Shining a light on the devastating effects on a community in West Virginia after the company dumped chemicals into the grounds and water, it's a story so shocking that you won't believe you haven't heard of it up until now.

WATCH ON AMAZON PRIME VIDEO

19The Girl On The Train,

Based on the bestselling book by Paula Hawkins, Emily Blunt plays Rachel, an alcoholic struggling with her divorce. On her daily commute every day, (in the book it's into London, in the movie it's into New York City) she watches an attractive young couple who live next door to her ex-husband. Until one day, the woman she watches every day goes missing and Rachel ends up embroiled in the investigation.

WATCH ON AMAZON PRIME VIDEO

20Zero Dark Thirty

Chronicling the capture and military attack of Osama Bin Laden from his Pakistani compound in , following a decade-long manhunt for America's most wanted man after the 09/11 terrorist attacks. The movie follows the journey it took the CIA to arrive at that point and stars Jessica Chastain as a fictional CIA operative (Chastain won a Golden Globe for her performance).

WATCH ON AMAZON PRIME VIDEO

21Blood Diamond,

Leonardo DiCaprio, Djimon Hounsou and Jennifer Connolly star in this devastating film about the effects of the mining of diamonds in conflict zones, otherwise known as 'blood diamonds'.

WATCH ON SKY CINEMA/NOW TV

22Drive,

Starring Ryan Gosling as stunt driver for movie productions and robbers alike, his character falls in love with young mother Irene (Carey Mulligan) whose husband Standard (Oscar Isaac) soon causes trouble for the motorman.

Involving one of the most bloody bathroom killing scenes we’ve ever seen on screen, this is a film with a soundtrack just as good as its cast, plot and cinematography.

WATCH ON NETFLIX

23Uncut Gems,

This is Adam Sandler like you’ve never seen him before. In this American crime thriller the actor plays Howard Ratner, a smooth-talking jeweller and gambling addicting in NYC, who is on a mission to find a gem he bought to pay off his mounting debts.

Starring Eric Bogosian (Succession) and Idina Menzel (Frozen) this is a fast-paced drama that will have your heart racing from start to finish (and make you want all the diamonds).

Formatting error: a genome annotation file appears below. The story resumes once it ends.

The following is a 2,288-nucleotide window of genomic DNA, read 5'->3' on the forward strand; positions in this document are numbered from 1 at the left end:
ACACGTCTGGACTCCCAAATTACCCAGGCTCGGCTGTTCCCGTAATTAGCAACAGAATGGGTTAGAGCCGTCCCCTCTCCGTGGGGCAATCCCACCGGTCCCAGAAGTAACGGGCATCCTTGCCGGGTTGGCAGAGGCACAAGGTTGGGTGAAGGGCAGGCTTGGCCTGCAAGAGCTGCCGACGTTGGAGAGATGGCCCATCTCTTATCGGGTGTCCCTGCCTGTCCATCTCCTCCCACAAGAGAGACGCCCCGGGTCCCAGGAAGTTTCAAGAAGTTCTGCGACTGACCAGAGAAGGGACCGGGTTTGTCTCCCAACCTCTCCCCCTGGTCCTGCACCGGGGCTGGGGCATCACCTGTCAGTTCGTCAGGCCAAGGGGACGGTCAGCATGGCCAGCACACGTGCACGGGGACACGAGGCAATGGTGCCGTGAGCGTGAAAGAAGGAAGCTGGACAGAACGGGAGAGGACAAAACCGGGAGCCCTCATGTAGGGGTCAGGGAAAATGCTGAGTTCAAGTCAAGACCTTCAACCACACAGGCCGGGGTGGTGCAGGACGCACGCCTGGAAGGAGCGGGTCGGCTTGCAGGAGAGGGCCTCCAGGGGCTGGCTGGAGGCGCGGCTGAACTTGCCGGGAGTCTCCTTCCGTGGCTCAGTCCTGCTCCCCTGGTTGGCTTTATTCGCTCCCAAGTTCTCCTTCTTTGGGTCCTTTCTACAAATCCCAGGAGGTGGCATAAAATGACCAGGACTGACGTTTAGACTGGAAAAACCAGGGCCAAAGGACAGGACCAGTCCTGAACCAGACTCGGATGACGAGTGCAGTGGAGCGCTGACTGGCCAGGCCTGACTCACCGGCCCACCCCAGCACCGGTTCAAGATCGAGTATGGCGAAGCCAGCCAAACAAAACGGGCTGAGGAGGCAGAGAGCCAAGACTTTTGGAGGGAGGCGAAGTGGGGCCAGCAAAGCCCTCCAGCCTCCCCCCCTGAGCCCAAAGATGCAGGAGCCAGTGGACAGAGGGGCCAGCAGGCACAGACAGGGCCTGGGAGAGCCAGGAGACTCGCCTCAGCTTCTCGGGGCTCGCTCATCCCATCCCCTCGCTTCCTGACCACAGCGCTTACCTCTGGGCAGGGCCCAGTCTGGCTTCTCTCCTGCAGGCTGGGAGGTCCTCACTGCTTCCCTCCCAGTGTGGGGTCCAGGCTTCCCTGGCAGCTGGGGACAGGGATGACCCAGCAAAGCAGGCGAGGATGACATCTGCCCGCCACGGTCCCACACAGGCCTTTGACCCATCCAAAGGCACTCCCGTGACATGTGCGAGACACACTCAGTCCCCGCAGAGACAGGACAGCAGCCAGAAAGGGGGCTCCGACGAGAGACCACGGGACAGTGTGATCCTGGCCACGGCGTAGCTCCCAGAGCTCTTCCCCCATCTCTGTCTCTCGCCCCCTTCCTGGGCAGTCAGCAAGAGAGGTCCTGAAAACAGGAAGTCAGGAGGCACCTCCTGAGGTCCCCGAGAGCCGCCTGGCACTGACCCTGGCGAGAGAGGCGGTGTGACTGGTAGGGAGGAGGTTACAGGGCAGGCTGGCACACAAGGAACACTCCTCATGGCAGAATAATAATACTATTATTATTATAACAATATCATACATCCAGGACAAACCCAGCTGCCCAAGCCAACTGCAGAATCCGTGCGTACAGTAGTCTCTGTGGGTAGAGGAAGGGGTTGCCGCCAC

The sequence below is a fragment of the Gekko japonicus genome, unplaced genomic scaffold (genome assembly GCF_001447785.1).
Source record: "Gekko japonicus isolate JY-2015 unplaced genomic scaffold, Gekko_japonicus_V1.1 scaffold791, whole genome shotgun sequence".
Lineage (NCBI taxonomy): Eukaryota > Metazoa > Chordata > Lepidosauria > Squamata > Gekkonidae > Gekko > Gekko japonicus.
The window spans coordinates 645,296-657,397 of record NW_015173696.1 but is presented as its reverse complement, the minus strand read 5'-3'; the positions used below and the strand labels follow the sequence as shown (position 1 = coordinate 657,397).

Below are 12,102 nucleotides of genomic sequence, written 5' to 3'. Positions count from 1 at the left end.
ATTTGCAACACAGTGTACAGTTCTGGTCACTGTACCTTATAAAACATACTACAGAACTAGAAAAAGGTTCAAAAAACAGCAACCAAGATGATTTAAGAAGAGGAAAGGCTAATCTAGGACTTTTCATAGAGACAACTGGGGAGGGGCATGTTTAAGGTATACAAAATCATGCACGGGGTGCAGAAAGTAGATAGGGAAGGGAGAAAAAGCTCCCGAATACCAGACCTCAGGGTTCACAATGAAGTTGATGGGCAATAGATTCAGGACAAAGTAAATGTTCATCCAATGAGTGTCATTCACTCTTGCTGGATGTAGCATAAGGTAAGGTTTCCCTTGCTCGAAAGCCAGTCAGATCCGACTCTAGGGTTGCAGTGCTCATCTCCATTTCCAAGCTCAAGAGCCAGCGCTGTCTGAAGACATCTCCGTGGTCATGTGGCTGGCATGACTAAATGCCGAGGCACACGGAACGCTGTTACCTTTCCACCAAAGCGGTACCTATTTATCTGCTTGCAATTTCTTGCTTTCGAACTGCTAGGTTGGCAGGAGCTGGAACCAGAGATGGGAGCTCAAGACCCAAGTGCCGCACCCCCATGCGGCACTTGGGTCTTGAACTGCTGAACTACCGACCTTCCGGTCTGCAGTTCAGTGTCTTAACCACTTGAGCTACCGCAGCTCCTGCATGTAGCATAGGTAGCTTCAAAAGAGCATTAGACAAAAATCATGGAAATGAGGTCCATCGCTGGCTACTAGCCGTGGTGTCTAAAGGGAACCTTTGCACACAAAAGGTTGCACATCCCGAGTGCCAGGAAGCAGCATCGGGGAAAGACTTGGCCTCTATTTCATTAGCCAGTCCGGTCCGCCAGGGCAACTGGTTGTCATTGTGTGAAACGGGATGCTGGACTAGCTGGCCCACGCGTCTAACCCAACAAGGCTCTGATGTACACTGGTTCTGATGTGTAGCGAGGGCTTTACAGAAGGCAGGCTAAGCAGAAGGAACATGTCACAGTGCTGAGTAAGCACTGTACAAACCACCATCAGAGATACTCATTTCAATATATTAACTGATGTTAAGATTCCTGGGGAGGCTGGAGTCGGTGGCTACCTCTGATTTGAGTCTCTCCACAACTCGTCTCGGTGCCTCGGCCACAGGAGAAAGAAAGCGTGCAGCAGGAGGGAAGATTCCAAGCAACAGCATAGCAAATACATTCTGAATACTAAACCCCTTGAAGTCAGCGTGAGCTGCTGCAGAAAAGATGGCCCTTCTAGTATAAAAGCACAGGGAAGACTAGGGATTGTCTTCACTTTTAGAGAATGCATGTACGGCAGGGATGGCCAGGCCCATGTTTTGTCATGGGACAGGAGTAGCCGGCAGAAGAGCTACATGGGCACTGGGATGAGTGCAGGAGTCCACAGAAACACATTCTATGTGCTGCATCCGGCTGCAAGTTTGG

WATCH ON NETFLIX

24Zodiac,

A San Francisco cartoonist isn’t the first person you’d think of to delve into the amateur detective world but that’s what you can expect from this film.

Based on the non-fiction book of the same title by Robert Graysmith, Zodiac explores the story of the search for the Zodiac Killer - a serial murderer in the San Francisco Bay Area during the s and s who haunted the public with cryptic messages and creepy phone calls.

The film stars Jake Gyllenhaal, Mark Ruffalo and Robert Downey Jr and scores a staggering 89 per cent on Rotten Tomatoes ‘tomatometer’.

WATCH ON NETFLIX

25Rebecca,

A modern adaptation of the novel of the same name by Daphne du Maurier and Alfred Hitchock’s thriller film, the latest version’s cast (Lily James, Armie Hammer, Kristin Scott Thomas) are just one persuading factor when it comes to choosing this film.

If you don’t already know the plot, Rebecca details the experiences of a newlywed who arrives at her husband’s family’s estate on the English coast and finds herself haunted by his ex wife, the late Rebecca, in the house.

The setting alone is spectacular.

WATCH ON NETFLIX

26Fear,

A film starring Reese Witherspoon and Mark Wahlberg, Fear is one to add to the viewing list, pronto.

Nicole Walker (Witherspoon) falls in love with David McCall (Wahlberg) in a Seattle nightclub and despite their age gap (she’s 16 years old to his 23 years) McCall charms his partner’s family, despite the teen’s father having doubts. Unfortunately for Walker’s dad (played by William Petersen), his concerns are proven right as McCall turns out to have a darker more sinister side to him. Marky Mark, he is not!

WATCH NETFLIX

27House At The End Of The Street,

Don’t let the seemingly sweet title of this film fool you as this film has made us scared of scrolling through Rightmove for at least a fortnight. After a mother and daughter arrive in a small town in search of a fresh start, they’re given a rude awakening when the area soon reveals its haunting past.

Starring Jennifer Lawrence, this film is certainly not one to watch when home alone.

WATCH ON NETFLIX

28The Invitation,

A man (Logan Marshall-Green) attends a dinner party hosted by his ex-wife. Sounds slightly complicated but not creepy, right?

That is until the man soon realises his ex (Tammy Blanchard) doesn’t exactly turn about to be the hostess with the moistest, thanks to the help of her new husband (Michiel Huisman) and the twisted fates they have planned for their guests.

This film is why we now think very carefully before posting an RSVP to a wedding – just saying.

WATCH ON NETFLIX

29The Platform,

The Platform (El Hoyo) is a Spanish thriller based on the story of a vertical prison with two ‘prisoners’ situated on each level.

In the middle is hole where a platform comes down with food that is the remains of the upper levels’ dining. The higher you go, the more food you have to eat. But is that the true moral of this film?

Warning: This film might put you off your dinner.

WATCH ON NETFLIX

30American Psycho,

Starring Christian Bale, Reese Witherspoon and Justin Theroux, American Psycho explores the dark interests of Patrick Bateman (Bale) – a Wall Street businessman who is also a psychotic killer who appears to have a love of raping, killing and dismembering his victims.